Today we face increasing concerns about our fragile environment. The public demands a clean environment in harmony with nature. Government regulatory agencies are increasing enforcement and imposing severe penalties for non-compliance. Business owners, lenders, and buyers are now aware that environmental management makes good business sense. To the environmentalist, paving paradise may not be the most attractive path, but when considering a contaminated site, it is sometimes the only path to take.
Understanding Power Quality Issues
Power Quality problems are increasingly caused by in-house equipment; yet a misconception still exists that when an electrical disturbance does occur, it originates from an outside source.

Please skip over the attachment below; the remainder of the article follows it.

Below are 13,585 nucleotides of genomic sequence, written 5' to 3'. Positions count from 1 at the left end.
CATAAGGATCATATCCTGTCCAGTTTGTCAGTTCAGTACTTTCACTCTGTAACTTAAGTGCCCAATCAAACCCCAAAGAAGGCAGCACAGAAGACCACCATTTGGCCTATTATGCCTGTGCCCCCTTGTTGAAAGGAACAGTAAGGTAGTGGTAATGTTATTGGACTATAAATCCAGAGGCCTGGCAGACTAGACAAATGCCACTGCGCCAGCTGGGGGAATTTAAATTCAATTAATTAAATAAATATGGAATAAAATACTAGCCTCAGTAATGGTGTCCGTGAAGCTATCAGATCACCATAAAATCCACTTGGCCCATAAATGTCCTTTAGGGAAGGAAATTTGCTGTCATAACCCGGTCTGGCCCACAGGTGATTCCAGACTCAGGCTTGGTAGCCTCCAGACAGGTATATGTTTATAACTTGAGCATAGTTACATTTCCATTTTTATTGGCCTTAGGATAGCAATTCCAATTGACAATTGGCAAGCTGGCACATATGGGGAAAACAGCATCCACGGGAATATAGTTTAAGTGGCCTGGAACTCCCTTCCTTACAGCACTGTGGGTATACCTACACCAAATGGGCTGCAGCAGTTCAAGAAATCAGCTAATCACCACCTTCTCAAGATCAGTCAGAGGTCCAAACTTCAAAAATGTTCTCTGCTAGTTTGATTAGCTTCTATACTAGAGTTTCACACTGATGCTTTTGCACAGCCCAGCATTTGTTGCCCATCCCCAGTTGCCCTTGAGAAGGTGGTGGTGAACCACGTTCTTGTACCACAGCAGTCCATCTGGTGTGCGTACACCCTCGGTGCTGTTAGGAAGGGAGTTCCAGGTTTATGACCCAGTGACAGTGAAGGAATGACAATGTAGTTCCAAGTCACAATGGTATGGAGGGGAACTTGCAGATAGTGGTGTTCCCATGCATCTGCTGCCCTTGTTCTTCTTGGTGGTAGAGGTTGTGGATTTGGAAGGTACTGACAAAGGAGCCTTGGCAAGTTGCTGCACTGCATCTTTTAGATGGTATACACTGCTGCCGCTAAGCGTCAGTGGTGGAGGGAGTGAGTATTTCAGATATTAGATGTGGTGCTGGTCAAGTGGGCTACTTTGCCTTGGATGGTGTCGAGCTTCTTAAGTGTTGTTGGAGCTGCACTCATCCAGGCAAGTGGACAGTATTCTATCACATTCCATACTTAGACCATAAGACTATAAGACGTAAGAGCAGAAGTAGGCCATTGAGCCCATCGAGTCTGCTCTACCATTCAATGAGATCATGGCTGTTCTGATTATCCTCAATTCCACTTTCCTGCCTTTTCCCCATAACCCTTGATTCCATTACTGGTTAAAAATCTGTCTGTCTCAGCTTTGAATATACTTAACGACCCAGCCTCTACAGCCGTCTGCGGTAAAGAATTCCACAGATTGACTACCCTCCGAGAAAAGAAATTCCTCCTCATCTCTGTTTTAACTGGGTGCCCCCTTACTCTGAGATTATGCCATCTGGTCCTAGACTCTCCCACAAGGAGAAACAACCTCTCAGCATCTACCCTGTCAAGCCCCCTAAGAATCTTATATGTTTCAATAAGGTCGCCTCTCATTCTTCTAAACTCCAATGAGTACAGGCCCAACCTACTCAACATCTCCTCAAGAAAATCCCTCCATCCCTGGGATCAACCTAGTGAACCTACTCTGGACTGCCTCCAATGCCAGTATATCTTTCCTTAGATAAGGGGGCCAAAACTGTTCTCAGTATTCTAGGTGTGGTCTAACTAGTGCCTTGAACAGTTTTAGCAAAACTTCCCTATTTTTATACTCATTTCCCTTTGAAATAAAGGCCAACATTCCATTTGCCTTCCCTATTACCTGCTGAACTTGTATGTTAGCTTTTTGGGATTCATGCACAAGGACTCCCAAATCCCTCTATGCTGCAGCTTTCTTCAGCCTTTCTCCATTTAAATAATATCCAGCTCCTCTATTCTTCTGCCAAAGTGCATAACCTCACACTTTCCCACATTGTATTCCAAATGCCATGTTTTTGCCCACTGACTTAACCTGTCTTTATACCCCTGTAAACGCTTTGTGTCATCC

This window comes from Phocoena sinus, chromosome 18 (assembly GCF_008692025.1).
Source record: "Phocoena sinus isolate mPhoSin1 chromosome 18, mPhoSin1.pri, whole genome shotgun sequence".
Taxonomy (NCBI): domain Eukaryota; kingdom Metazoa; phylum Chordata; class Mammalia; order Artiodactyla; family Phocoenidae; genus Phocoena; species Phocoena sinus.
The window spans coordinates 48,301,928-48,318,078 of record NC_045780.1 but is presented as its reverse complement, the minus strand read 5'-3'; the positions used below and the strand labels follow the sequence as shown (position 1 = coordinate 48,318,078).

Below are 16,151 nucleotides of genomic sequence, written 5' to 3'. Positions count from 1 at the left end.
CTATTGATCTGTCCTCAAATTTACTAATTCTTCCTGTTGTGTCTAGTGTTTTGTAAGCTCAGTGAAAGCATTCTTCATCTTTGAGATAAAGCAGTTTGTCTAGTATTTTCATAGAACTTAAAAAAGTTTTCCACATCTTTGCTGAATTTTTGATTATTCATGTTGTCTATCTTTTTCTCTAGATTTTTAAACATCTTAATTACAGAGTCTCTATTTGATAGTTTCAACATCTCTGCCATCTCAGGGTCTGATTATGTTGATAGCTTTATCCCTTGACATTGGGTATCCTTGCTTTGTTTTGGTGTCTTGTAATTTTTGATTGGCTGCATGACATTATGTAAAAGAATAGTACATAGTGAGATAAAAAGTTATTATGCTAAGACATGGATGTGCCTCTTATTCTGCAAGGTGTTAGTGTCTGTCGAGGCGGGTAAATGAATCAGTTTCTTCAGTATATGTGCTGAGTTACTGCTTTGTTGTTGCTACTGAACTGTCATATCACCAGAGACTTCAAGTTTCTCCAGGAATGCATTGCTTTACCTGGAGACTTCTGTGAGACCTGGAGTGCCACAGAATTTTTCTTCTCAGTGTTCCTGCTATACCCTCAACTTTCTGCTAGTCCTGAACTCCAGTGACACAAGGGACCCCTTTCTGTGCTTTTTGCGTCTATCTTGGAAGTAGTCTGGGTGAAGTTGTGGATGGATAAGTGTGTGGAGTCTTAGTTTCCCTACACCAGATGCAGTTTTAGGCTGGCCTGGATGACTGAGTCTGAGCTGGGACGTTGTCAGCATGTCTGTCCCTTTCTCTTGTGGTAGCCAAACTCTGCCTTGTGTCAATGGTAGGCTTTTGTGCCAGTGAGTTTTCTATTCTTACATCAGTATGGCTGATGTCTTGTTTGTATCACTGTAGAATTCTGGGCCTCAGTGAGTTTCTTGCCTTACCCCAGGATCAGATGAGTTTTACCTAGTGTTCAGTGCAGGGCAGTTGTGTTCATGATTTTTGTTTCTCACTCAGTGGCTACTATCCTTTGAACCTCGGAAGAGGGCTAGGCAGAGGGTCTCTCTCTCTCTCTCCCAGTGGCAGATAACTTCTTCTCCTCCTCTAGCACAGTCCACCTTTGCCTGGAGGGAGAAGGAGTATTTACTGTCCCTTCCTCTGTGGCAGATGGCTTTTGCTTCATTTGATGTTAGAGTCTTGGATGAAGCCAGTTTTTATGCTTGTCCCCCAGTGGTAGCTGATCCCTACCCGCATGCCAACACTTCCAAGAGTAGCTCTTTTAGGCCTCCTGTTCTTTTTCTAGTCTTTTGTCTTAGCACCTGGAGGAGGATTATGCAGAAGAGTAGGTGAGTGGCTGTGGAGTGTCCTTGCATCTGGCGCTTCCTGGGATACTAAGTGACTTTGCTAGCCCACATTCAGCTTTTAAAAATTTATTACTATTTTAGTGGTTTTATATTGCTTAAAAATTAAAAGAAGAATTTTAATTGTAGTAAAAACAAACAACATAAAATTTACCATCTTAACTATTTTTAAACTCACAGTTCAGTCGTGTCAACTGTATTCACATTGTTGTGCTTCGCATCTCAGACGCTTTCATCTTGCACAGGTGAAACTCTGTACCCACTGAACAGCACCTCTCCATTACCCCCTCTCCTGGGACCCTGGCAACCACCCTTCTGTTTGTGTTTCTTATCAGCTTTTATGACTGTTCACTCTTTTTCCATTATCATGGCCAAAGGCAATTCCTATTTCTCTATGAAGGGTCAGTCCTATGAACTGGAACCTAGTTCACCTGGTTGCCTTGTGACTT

As the business community has grown increasingly dependent upon computers and other complex electronic equipment, the need for reliable power has become critical. Corporations and institutions alike are annually losing billions of dollars from lost manhours due to computer downtime.
Types of Problems
There are various types of electrical disturbances.
Impulses and Spikes are fast fluctuations in voltage caused by lightning, switching capacitors, power supplies, or rectifiers.
Sags, Swells, and Surges are all voltage variations that are short in duration and are caused by a motor starting, welders, etc.
Longer voltage variations come in the form of Overvoltages and Undervoltages. These can result from circuit overloads, utility reductions, and poor voltage regulation.
Electrical Noise and Harmonic Distortion can result from a variety of electronic equipment including computers, motor drives, UPS, rectifiers, inverters, welders, and electric furnace controllers.